Ever-growing volumes of consumer data prompt a reframing of the customer journey
As our world becomes increasingly digital, the applications of the data gleaned from our purchasing decisions can be both rewarding and unsettling.
On the one hand, wearing a Disney MagicBand streamlines and enhances the Disney theme park experience, reducing times spent in lines for fidgety children and offering personalized touches throughout the property. On the other hand, even very few data points can reveal a tremendous amount about an individual. Recently, MIT researchers found that analyzing the details behind just four credit card purchases allowed them to accurately identify 90% of the individuals in a 1.1 million-person dataset.
Each measurable signal—whether through an intentional interaction or a passive touchpoint—contributes to our digital consumer profile, which strongly influences how marketers will appeal to us today and into the future.
“It’s a new, fast-paced business model,” said Daniels Assistant Professor of Marketing Ana Babic Rosario. “Companies and consumers are interacting in a lot more subtle ways, and companies are having to determine how to respond to this wealth of information that we are emitting about ourselves.”
Earlier this year, research on the evolving consumer landscape by Babic Rosario and 11 colleagues was published in the Journal of the Academy of Marketing Science. “How consumer digital signals are reshaping the customer journey” came out of the Choice Symposium—an invitation-only research event—in the spring of 2019 that featured three days of intense in-person collaboration, followed by months of refinement.
The paper takes classic thinking about the customer journey, a concept that crystalized about 60 years ago, and recasts it in today’s always-on, over-sharing, tracking-oriented consumer culture.
“Even in the 1950s and 60s, many consumers could indicate that they had an interest in a product, a need to fulfill, or certain consumption preferences,” said Babic Rosario. “Today, however, some of those consumption journeys look very differently because of technology.”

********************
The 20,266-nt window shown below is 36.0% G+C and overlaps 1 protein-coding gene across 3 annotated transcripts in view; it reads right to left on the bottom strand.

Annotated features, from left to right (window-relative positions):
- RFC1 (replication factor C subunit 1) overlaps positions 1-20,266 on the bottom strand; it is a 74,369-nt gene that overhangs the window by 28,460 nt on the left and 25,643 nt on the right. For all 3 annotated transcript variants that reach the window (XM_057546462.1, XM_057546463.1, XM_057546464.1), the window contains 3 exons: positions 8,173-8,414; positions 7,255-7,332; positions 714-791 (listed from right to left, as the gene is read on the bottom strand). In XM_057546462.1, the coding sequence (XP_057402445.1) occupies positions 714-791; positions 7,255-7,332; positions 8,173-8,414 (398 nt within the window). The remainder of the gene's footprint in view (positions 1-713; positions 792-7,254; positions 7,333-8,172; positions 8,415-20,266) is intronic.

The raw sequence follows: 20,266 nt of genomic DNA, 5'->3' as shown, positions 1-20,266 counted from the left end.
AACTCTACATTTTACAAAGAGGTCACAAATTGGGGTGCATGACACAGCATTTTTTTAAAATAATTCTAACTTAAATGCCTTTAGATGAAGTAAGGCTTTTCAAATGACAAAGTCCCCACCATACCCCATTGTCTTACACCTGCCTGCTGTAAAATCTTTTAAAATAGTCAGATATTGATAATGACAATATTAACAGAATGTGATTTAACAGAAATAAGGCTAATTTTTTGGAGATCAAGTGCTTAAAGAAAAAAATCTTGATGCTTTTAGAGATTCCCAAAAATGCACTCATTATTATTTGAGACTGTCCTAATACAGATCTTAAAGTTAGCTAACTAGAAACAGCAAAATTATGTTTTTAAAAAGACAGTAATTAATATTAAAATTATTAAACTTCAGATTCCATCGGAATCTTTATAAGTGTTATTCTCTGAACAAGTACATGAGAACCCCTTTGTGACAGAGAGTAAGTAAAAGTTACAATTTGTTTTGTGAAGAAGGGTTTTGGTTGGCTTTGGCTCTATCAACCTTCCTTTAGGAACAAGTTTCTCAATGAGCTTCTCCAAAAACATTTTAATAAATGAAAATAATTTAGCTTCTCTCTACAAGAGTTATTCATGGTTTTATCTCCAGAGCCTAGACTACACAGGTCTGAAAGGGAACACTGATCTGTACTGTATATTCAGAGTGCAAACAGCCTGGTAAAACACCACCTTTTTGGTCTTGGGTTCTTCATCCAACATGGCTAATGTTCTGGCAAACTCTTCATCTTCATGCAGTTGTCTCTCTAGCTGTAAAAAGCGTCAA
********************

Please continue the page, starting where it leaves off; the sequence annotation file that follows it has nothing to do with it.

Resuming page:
For example, wearable devices, smart home technology and ubiquitous mobile phones are constantly tracking our every move and potentially many of our behaviors and utterances to create gigabytes of data on each of us. The research article adds that these digital signals may facilitate connections between a company and consumer, such as a seemingly customized text promoting a special offer on baby shoes as a little one nears their second birthday.
In that case, a significant difference between a 1963 visit to a brick and mortar baby apparel store to purchase those shoes and a timely 2022 text from specialty online retailer Ten Little is the proud parent’s willingness to share their digital signal with the latter. As the research notes, consumers regularly reassess their privacy calculus—balancing privacy with marketing benefits such as personalized offers.
“It comes down to how much information the consumers are willing to let out about themselves to reap some rewards before they become uncomfortable,” Babic Rosario said.
Heightened consumer awareness can lead to reduced sharing, as Apple found following a recent change in its iPhone operating system. When the default switched to zero automatic tracking, only 15% of iPhone users opted to restore it.
Such developments complicate matters for companies, which must already determine how they’re going to obtain, analyze, interpret and respond to consumer data. Babic Rosario said opportunities abound, but so do choices between internal and external data collection and analysis resources, as well as a shifting regulatory landscape.
“Marketers constantly have to weigh the privacy/personalization tradeoff to determine whether it’s worth showing the consumer how much they know about them while being mindful that they don’t want to scare the consumer away,” Babic Rosario said. “Ultimately, this tradeoff is about how they remain relevant for the consumer.”